Verse > Anthologies > The World’s Best Poetry > Vol. VI. Fancy: Sentiment
Bliss Carman, et al., eds.  The World’s Best Poetry.
Volume VI. Fancy.  1904.
Poems of Sentiment: II. Life
Quack Medicines
George Crabbe (1754–1832)
From “The Borough”

BUT now our Quacks are gamesters, and they play
With craft and skill to ruin and betray;
With monstrous promise they delude the mind,
And thrive on all that tortures human-kind.
  Void of all honor, avaricious, rash,        5
The daring tribe compound their boasted trash,—
Tincture or syrup, lotion, drop or pill;
All tempt the sick to trust the lying bill;
And twenty names of cobblers turned to squires
Aid the bold language of these blushless liars.        10
There are among them those who cannot read,
And yet they ’ll buy a patent, and succeed;
Will dare to promise dying sufferers aid,
For who, when dead, can threaten or upbraid?
With cruel avarice still they recommend        15
More draughts, more syrup, to the journey’s end.
“I feel it not.” “Then take it every hour.”
“It makes me worse.” “Why, then it shows its power.”
“I fear to die.” “Let not your spirits sink,
You ’re always safe while you believe and drink.”
*        *        *        *        *
  Troubled with something in your bile or blood,
You think your doctor does you little good;
And, grown impatient, you require in haste
The nervous cordial, nor dislike the taste;
It comforts, heals, and strengthens; nay, you think        25
It makes you better every time you drink;
Who tipples brandy will some comfort feel,
But will he to the medicine set his seal?
*        *        *        *        *
No class escapes them—from the poor man’s pay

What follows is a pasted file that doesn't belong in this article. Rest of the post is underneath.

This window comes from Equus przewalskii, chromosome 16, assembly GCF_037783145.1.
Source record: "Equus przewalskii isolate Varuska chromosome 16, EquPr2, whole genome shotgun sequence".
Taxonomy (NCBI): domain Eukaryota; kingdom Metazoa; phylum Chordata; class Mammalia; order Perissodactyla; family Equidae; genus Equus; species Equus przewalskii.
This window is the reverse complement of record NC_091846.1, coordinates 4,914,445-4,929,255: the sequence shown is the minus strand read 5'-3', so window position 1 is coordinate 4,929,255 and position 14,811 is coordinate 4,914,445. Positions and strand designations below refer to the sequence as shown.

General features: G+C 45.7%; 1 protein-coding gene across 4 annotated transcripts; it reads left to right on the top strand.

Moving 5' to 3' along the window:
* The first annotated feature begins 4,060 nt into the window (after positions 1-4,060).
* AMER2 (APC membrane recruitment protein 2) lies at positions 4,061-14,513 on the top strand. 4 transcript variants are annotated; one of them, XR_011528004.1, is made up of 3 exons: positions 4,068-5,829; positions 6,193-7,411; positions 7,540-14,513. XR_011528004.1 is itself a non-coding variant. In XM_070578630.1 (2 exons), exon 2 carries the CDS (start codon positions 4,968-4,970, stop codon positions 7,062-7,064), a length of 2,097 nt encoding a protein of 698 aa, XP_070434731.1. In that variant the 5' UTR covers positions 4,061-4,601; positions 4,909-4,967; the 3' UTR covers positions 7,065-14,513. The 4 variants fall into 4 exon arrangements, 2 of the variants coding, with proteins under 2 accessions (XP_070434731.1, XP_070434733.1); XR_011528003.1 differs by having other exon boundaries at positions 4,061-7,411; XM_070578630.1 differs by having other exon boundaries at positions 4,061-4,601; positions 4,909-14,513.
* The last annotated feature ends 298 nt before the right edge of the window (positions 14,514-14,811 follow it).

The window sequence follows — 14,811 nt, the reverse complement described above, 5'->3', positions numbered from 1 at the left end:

The nostrum takes no trifling part away;        30
See! those square patent bottles from the shop
Now decoration to the cupboard’s top;
And there a favorite hoard you ’ll find within,
Companions meet! the julep and the gin.
*        *        *        *        *
  Observe what ills to nervous females flow,        35
When the heart flutters and the pulse is low;
If once induced these cordial sips to try,
All feel the ease, and few the danger fly;
For, while obtained, of drams they ’ve all the force,
And when denied, then drams are the resource.        40
  Who would not lend a sympathizing sigh,
To hear yon infant’s pity-moving cry?
Then the good nurse (who, had she borne a brain,
Had sought the cause that made her babe complain)
Has all her efforts, loving soul! applied        45
To set the cry, and not the cause, aside;
She gave her powerful sweet without remorse,
The sleeping cordial,—she had tried its force,
Repeating oft; the infant, freed from pain,
Rejected food, but took the dose again,        50
Sinking to sleep, while she her joy expressed,
That her dear charge could sweetly take his rest.
Soon may she spare her cordial; not a doubt
Remains but quickly he will rest without.

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